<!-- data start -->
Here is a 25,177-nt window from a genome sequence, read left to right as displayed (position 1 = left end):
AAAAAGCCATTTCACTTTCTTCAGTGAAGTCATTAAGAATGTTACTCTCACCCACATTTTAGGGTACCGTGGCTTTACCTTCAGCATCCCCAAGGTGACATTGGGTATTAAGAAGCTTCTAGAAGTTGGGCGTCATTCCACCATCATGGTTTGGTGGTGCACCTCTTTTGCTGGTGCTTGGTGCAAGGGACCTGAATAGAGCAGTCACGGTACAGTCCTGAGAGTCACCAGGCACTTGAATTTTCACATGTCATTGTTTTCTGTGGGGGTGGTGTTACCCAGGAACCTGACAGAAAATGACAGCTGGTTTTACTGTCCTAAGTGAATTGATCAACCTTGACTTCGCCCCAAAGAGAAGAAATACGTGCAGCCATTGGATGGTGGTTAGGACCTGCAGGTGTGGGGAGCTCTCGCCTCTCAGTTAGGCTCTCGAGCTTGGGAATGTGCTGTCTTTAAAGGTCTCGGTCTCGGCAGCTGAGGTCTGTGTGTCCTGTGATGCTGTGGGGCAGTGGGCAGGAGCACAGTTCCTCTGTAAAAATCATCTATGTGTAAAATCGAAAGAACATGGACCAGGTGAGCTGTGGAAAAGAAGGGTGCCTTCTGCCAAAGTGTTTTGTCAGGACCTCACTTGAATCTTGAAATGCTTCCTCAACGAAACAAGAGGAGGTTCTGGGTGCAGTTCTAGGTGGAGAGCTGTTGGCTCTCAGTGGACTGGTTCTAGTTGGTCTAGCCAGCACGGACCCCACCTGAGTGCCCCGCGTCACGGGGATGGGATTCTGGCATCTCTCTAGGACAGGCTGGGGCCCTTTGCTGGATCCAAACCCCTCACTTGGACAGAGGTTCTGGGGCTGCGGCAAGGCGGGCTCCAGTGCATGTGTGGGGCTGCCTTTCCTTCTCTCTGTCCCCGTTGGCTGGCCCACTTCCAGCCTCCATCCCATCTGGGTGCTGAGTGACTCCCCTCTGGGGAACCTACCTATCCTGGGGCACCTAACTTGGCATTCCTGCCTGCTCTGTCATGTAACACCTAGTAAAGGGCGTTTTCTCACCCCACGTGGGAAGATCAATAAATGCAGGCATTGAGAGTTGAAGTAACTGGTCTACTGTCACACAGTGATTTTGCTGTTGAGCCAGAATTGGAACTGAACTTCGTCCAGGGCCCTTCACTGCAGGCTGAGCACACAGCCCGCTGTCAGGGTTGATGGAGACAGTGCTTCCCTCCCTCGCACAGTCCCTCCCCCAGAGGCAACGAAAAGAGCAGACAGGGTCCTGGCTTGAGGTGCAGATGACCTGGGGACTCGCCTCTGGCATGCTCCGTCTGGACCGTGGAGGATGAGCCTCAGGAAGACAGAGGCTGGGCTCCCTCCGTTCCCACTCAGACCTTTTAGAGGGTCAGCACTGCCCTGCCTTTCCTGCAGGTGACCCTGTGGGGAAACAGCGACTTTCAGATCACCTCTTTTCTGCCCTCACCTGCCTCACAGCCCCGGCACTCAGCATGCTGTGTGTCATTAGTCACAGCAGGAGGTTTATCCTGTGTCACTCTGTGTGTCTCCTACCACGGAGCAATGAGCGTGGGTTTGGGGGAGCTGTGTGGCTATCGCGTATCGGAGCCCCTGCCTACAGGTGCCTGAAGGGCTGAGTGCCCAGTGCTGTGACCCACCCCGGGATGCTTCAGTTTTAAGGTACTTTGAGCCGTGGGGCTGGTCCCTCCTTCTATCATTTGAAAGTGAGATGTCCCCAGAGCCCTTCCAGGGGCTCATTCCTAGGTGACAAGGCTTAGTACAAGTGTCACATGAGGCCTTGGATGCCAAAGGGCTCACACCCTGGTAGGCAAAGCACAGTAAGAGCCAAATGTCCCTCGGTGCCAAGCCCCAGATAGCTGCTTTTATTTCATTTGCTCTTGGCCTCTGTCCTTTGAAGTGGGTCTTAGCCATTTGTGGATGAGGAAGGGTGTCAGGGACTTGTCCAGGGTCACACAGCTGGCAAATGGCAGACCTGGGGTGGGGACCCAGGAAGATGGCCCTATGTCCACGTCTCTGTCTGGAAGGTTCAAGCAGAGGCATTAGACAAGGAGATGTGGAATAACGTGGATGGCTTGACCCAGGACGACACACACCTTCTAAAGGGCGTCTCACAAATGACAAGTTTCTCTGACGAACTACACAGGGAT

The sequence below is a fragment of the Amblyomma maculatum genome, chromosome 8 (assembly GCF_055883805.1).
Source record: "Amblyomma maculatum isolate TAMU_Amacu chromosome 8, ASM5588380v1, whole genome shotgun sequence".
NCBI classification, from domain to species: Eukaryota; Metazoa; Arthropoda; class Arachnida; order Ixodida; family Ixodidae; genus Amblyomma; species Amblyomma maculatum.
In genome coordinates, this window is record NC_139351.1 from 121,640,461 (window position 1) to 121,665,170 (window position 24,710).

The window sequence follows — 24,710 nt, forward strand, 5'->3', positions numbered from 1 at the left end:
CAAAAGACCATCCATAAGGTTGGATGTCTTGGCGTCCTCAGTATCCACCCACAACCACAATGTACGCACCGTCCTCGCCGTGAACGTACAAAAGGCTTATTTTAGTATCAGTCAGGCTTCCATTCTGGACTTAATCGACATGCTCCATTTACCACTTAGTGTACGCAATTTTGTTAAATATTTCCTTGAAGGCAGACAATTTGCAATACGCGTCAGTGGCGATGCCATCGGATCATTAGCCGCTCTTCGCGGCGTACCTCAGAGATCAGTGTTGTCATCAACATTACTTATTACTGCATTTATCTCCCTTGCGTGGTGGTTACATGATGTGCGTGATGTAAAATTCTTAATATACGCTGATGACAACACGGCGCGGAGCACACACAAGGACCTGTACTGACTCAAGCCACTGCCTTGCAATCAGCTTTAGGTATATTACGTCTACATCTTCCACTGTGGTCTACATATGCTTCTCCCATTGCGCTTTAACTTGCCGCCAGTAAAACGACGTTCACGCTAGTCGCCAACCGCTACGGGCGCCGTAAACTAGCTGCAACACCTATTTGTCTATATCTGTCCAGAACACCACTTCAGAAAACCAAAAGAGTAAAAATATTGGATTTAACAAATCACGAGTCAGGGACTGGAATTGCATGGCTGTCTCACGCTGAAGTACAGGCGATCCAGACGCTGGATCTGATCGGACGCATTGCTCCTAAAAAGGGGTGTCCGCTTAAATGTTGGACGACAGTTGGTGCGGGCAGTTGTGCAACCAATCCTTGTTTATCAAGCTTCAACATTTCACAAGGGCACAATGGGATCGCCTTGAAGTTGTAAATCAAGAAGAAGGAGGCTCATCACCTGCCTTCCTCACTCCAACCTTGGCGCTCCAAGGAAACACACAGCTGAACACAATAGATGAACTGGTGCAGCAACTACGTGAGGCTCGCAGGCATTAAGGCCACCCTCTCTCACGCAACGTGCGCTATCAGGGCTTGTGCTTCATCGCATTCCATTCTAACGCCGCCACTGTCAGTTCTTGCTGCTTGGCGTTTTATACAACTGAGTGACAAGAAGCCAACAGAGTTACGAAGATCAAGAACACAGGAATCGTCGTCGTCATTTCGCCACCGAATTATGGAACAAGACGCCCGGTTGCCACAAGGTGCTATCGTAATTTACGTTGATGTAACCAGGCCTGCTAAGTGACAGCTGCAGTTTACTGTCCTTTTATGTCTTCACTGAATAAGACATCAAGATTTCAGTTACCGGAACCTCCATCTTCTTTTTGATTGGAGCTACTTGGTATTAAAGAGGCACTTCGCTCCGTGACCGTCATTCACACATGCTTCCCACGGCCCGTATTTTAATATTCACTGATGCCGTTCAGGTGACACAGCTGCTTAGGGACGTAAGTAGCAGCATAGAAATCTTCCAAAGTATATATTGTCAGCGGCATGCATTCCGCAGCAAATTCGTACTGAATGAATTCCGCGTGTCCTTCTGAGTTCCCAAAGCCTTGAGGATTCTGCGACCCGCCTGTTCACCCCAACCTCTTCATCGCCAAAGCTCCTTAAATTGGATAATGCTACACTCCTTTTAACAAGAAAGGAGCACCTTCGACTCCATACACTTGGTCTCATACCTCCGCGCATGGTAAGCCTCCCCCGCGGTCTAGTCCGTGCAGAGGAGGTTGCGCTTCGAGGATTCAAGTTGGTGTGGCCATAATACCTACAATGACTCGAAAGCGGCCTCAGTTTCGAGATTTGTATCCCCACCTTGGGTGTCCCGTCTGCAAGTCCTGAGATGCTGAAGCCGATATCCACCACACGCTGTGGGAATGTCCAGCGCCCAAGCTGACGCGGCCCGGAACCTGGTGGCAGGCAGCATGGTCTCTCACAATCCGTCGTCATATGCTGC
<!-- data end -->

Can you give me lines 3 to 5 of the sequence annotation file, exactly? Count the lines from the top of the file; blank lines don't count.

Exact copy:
The sequence below is a fragment of the Amblyomma maculatum genome, chromosome 8 (assembly GCF_055883805.1).
Source record: "Amblyomma maculatum isolate TAMU_Amacu chromosome 8, ASM5588380v1, whole genome shotgun sequence".
NCBI classification, from domain to species: Eukaryota; Metazoa; Arthropoda; class Arachnida; order Ixodida; family Ixodidae; genus Amblyomma; species Amblyomma maculatum.